Georgia, Florida, and Texas have some of the highest number of COVID-19 cases in the country. The pandemic has put a special strain on the already busy and underfinanced city hospitals serving low-income populations who have been disproportionately impacted by COVID-19. In Georgia, there is concern that there may not be enough hospital beds to treat a new wave of COVID-19 patients. Moreover, whether it comes to national and out-of-state medical or logistical support this hurricane season, help is not likely to arrive on the same scale. As a recent RAND analysis put it, “With outbreaks across the entire nation, an area hit by a hurricane is less likely to get aid from other states or regions. Federal resources are limited in authority and capacity.”
Just as temporary supply shortages in essentials were commonplace at the onset of the pandemic, hurricane essentials as well as protective gear (masks and gloves) and disinfectants will see increased demand as the hurricane season develops. Individuals and businesses will need to prepare their hurricane emergency supplies in advance so as not to encounter difficulties when there is a run on supplies.
A devastating hurricane can happen in any season irrespective of the long-range prediction. The presence of the COVID-19 pandemic makes it even more important to prepare and plan ahead. A second viral wave in the fall could emerge near the peak of hurricane season presenting additional health risks as well as complicating relief and recovery efforts.
The upshot of the situation is that government emergency response departments and operation centers have a head start on hurricane preparation this year. Businesses and individuals have the opportunity now to establish emergency plans and procedures to mitigate the threats of the 2020 hurricane season in a pandemic environment.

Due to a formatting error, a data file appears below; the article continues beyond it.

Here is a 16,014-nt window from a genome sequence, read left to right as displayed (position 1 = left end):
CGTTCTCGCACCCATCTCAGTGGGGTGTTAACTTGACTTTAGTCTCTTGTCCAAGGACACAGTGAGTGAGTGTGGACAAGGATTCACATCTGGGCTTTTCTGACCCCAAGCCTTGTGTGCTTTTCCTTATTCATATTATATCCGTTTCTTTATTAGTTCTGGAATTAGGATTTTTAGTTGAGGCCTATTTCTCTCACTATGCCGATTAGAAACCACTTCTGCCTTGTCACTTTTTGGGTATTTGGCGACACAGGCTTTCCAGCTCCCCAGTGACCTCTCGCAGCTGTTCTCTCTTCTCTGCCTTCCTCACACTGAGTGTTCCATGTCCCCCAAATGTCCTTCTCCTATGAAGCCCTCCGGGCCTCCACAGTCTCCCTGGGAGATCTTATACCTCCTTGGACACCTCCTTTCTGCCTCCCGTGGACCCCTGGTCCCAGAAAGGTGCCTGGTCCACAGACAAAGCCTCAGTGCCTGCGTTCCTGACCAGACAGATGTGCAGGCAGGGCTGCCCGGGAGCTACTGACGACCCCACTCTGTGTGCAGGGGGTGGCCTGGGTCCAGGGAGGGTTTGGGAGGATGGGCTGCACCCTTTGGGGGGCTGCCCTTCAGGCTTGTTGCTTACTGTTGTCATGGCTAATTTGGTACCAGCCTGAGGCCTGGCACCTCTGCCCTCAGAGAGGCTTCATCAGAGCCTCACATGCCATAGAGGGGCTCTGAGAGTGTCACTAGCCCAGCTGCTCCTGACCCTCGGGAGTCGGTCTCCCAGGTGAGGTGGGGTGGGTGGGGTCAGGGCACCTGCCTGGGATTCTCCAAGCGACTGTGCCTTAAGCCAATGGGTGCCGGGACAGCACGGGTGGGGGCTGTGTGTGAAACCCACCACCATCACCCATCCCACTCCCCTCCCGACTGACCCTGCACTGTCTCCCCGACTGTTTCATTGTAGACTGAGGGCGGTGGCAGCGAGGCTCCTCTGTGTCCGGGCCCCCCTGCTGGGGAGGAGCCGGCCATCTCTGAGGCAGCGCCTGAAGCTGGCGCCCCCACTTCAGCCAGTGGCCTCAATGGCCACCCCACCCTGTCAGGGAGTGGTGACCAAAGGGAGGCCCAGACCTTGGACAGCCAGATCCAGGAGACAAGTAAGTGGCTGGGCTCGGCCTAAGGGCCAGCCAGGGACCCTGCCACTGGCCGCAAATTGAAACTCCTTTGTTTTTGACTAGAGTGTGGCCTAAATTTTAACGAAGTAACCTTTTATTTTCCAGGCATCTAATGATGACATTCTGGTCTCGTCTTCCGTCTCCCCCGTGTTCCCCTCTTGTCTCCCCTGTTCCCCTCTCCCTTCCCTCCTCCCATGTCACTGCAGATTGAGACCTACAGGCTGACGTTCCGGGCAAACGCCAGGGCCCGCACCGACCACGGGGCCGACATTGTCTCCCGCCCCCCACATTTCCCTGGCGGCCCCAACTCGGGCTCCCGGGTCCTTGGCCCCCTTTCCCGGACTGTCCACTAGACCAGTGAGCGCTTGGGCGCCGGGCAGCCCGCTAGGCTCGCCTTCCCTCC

For a link to the CDC Hurricane Preparedness guide, click here.
2020 HURRICANE SEASON OUTLOOK
FACTORS AT PLAY
Vertical Wind Shear – The change in speed or direction of wind over a relatively short distance or time period. A lower vertical wind shear enables storms to form and strengthen, whereas, stronger wind shears disrupt storm formation and growth.
Sea Surface Temperatures (SST) – Warm ocean temperatures are the primary fuel source for tropical cyclones. Warmer than average sea surface temperatures mean more powerful, damaging storms.
ENSO (El Niño Southern Oscillation) Cycle – El Niño events (a period of warmer than normal SSTs in the equatorial Pacific) tend to, on average, end up suppressing tropical storm activity in the Atlantic Basin and enhancing activity in the west Pacific. La Niña events (a period of cooler than normal SSTs in the equatorial Pacific) result in a greater area of low vertical wind shear, allowing more and stronger Atlantic hurricanes to form and develop.
The combination of above average SSTs, warm land temperatures and an increasing likelihood of La Niña points to an Atlantic hurricane season that will feature above-average storm activity with an above-average probability of a major hurricane making landfall.
PROBABILITIES OF MAJOR HURRICANE LANDFALL